900 [divided by] 4 [plus] 70 = £295
There might also be a possibility of using the film in a series of programems
for Children's Television which would, of course, reduce further the expenses
31 July, 1953
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Document Type | Internal Memo
31 July 1953
In this document, David Attenborough first proposes the idea for 'Zoo Quest', a television series based on an expedition to Africa in conjunction with London Zoo. The idea came about after a discussion with Jack Lester, one of London Zoo's curators, with whom Attenborough had worked on another series, 'The Pattern of Animals'. Attenborough explains how the BBC could film Lester collecting rare animals (in this case, two rare birds) that were required by the zoo, and then show him examining them in the studio later. This became the premise for 'Zoo Quest', and the first series featured the now infamous rare bird called Picathartes.
This first series of 'Zoo Quest', broadcast in 1954, was set in Sierra Leone, where the team succeeded in finding the rare bird Picathartes.
The first episode of a six-part series in which David Attenborough searches for the Komodo dragon.
David Attenborough's search for rare animals in Borneo continues.
David Attenborough travels through Java on his journey towards Komodo.
David Attenborough's search for rare animals reaches Bali.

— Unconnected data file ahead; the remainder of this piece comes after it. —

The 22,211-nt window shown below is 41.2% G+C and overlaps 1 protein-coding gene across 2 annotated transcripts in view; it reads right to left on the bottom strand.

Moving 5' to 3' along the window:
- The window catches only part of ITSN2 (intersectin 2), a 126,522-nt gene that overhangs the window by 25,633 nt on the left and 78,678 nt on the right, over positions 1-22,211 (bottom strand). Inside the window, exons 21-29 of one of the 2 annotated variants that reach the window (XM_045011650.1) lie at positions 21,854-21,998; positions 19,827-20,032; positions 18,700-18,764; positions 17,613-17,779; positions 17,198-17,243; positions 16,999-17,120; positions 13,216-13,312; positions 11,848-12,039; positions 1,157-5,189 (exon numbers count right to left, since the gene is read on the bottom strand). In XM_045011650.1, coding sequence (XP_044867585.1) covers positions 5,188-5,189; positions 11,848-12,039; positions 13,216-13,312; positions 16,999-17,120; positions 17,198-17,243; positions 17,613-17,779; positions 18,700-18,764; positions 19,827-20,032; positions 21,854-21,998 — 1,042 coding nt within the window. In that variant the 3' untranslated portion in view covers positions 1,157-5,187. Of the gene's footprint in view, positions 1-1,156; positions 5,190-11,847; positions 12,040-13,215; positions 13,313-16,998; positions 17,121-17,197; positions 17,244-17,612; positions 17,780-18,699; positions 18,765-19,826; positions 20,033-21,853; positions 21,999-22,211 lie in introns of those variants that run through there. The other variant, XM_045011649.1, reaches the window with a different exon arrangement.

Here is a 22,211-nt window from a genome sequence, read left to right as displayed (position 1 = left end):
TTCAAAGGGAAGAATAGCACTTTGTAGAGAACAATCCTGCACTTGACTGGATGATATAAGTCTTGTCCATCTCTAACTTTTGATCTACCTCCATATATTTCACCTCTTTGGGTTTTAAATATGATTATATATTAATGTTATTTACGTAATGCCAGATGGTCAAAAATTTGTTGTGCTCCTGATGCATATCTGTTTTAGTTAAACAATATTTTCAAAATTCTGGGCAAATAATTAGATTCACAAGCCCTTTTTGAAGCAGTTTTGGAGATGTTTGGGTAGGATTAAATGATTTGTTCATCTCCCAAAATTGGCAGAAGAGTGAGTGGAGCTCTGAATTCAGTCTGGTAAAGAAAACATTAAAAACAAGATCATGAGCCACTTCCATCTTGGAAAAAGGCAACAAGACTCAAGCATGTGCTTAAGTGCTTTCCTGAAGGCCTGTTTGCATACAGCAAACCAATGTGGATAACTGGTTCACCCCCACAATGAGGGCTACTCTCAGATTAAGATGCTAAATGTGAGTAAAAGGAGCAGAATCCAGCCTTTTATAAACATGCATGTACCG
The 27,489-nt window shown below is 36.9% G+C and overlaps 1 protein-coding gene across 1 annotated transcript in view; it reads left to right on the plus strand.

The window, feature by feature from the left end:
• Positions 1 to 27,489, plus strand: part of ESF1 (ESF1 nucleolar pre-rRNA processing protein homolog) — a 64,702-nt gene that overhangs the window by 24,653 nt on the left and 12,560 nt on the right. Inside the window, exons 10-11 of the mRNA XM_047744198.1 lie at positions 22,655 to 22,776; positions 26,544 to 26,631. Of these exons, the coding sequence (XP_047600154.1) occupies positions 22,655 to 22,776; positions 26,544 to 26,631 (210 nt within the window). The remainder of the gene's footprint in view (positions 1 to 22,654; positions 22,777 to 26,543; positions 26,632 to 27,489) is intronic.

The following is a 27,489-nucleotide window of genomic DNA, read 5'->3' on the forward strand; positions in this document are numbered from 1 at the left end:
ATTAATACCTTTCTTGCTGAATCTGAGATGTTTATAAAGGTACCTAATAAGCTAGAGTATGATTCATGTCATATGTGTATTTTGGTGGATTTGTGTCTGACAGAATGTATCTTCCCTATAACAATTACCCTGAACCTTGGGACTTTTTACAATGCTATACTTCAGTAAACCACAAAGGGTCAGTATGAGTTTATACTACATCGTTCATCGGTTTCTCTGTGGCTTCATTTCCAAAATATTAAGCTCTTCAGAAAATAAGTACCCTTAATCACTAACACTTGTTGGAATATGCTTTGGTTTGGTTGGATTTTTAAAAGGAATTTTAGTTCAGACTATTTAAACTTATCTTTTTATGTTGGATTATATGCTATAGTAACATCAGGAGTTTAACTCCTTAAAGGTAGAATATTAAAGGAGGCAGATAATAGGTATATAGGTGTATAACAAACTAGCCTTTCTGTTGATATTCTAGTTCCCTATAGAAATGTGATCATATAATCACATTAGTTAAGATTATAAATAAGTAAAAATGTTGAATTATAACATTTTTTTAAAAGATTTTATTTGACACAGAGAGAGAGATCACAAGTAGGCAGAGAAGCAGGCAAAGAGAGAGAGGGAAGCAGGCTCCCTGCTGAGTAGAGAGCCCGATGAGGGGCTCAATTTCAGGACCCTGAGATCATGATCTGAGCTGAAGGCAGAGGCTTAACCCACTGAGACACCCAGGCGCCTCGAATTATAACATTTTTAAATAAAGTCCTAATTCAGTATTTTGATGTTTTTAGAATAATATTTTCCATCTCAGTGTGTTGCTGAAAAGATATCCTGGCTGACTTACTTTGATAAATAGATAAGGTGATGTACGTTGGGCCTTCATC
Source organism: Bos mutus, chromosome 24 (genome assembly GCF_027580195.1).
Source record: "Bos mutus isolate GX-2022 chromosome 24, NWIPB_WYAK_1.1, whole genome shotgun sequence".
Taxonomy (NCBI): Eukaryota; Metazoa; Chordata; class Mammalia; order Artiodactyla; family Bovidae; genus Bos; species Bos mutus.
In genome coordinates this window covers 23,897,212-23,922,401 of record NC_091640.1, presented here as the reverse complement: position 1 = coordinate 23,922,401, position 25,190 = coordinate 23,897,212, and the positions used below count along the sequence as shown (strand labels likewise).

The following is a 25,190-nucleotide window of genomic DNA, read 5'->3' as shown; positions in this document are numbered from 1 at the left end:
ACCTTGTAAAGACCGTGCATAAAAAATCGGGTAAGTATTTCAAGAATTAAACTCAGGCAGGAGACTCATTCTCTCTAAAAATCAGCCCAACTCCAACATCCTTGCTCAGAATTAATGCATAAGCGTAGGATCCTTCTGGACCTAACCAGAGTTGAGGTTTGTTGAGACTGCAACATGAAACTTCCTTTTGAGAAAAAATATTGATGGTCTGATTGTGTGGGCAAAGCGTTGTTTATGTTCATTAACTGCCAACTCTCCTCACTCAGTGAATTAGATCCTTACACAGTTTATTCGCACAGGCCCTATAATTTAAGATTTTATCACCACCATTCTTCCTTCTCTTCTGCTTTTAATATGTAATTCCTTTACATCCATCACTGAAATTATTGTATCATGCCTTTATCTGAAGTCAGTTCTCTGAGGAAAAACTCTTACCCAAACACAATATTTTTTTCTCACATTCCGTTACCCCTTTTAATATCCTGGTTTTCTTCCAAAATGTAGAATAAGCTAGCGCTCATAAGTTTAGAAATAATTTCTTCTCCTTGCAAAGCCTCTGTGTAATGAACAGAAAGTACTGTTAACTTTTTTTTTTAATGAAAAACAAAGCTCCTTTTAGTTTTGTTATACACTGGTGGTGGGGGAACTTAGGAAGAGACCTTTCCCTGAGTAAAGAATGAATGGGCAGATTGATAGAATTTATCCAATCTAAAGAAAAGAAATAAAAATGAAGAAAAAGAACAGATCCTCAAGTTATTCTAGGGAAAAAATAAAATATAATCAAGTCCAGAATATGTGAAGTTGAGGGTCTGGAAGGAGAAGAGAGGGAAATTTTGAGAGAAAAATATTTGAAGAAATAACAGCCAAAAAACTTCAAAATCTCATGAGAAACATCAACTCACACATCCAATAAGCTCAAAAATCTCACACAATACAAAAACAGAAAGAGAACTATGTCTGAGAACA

The 'Zoo Quest' team wander off the beaten track on the beautiful island of Bali.
David Attenborough arrives on the island of Komodo hoping to discover its secrets.
David Attenborough shares his memories of 'Zoo Quest'.
David Attenborough proposes that the BBC should collaborate with London Zoo to make a natural history series filmed on location.
The costs and expenses of a major TV series in 1956.
David Attenborough's clothing budget on Zoo Quest.
Attenborough shares his frustrations over bureaucratic red tape in Indonesia.
An amused Head of Department replies to Attenborough's recent correspondence.
David Attenborough recounts his experiences so far, including malaria and cracked ribs, in the quest for a dragon.
A letter of thanks from David Attenborough to an associate in Indonesia.
David Attenborough sends a personal letter of thanks.
David Attenborough provides a formal review of the expedition for his boss.
The Monkey House at London Zoo sees an influx of visitors as a result of an episode of 'Zoo Quest'.
A report showing how viewers reacted to the last episode of 'Zoo Quest for a Dragon'.
Correspondence from David Attenborough explaining why he didn't bring back a Komodo dragon.
Photographs of David Attenborough from the 'Zoo Quest' years.